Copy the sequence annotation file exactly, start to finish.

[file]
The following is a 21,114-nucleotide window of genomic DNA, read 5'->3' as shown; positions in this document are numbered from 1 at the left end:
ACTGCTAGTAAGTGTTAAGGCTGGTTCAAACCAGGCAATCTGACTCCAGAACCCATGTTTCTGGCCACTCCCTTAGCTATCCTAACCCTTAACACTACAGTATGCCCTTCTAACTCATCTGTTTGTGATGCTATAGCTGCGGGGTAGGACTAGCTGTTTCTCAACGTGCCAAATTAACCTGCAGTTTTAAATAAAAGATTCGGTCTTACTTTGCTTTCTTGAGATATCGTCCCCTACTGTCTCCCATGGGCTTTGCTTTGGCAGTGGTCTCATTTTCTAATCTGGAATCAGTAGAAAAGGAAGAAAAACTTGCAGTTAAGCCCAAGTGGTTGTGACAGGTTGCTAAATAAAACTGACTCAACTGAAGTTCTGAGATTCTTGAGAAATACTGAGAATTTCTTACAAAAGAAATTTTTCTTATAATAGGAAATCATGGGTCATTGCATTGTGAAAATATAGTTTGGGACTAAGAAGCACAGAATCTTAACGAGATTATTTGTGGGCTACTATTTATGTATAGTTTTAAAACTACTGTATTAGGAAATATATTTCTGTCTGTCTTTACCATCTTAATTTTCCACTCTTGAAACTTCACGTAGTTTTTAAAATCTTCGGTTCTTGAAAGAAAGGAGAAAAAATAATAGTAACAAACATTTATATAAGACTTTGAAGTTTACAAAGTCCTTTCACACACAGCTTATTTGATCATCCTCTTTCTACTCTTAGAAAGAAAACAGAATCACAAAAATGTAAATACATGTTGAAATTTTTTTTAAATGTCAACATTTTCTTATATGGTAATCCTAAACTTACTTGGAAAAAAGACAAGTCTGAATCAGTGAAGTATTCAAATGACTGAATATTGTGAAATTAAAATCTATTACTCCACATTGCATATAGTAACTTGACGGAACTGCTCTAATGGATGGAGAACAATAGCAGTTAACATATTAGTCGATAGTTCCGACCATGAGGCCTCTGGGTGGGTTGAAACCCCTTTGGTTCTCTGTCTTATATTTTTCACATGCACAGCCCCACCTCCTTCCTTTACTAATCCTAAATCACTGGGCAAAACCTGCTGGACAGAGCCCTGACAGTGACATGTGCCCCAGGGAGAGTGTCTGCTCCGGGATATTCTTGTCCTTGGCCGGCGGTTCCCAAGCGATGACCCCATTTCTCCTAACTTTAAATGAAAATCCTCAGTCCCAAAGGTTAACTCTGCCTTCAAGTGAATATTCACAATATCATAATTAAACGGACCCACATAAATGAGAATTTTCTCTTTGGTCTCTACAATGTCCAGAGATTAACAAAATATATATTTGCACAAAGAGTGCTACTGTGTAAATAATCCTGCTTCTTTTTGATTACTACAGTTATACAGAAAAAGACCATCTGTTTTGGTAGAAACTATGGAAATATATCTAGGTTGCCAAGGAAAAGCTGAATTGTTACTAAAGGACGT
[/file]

The following is a 21,114-nucleotide window of genomic DNA, read 5'->3' as shown; positions in this document are numbered from 1 at the left end:
ACTGCTAGTAAGTGTTAAGGCTGGTTCAAACCAGGCAATCTGACTCCAGAACCCATGTTTCTGGCCACTCCCTTAGCTATCCTAACCCTTAACACTACAGTATGCCCTTCTAACTCATCTGTTTGTGATGCTATAGCTGCGGGGTAGGACTAGCTGTTTCTCAACGTGCCAAATTAACCTGCAGTTTTAAATAAAAGATTCGGTCTTACTTTGCTTTCTTGAGATATCGTCCCCTACTGTCTCCCATGGGCTTTGCTTTGGCAGTGGTCTCATTTTCTAATCTGGAATCAGTAGAAAAGGAAGAAAAACTTGCAGTTAAGCCCAAGTGGTTGTGACAGGTTGCTAAATAAAACTGACTCAACTGAAGTTCTGAGATTCTTGAGAAATACTGAGAATTTCTTACAAAAGAAATTTTTCTTATAATAGGAAATCATGGGTCATTGCATTGTGAAAATATAGTTTGGGACTAAGAAGCACAGAATCTTAACGAGATTATTTGTGGGCTACTATTTATGTATAGTTTTAAAACTACTGTATTAGGAAATATATTTCTGTCTGTCTTTACCATCTTAATTTTCCACTCTTGAAACTTCACGTAGTTTTTAAAATCTTCGGTTCTTGAAAGAAAGGAGAAAAAATAATAGTAACAAACATTTATATAAGACTTTGAAGTTTACAAAGTCCTTTCACACACAGCTTATTTGATCATCCTCTTTCTACTCTTAGAAAGAAAACAGAATCACAAAAATGTAAATACATGTTGAAATTTTTTTTAAATGTCAACATTTTCTTATATGGTAATCCTAAACTTACTTGGAAAAAAGACAAGTCTGAATCAGTGAAGTATTCAAATGACTGAATATTGTGAAATTAAAATCTATTACTCCACATTGCATATAGTAACTTGACGGAACTGCTCTAATGGATGGAGAACAATAGCAGTTAACATATTAGTCGATAGTTCCGACCATGAGGCCTCTGGGTGGGTTGAAACCCCTTTGGTTCTCTGTCTTATATTTTTCACATGCACAGCCCCACCTCCTTCCTTTACTAATCCTAAATCACTGGGCAAAACCTGCTGGACAGAGCCCTGACAGTGACATGTGCCCCAGGGAGAGTGTCTGCTCCGGGATATTCTTGTCCTTGGCCGGCGGTTCCCAAGCGATGACCCCATTTCTCCTAACTTTAAATGAAAATCCTCAGTCCCAAAGGTTAACTCTGCCTTCAAGTGAATATTCACAATATCATAATTAAACGGACCCACATAAATGAGAATTTTCTCTTTGGTCTCTACAATGTCCAGAGATTAACAAAATATATATTTGCACAAAGAGTGCTACTGTGTAAATAATCCTGCTTCTTTTTGATTACTACAGTTATACAGAAAAAGACCATCTGTTTTGGTAGAAACTATGGAAATATATCTAGGTTGCCAAGGAAAAGCTGAATTGTTACTAAAGGACGT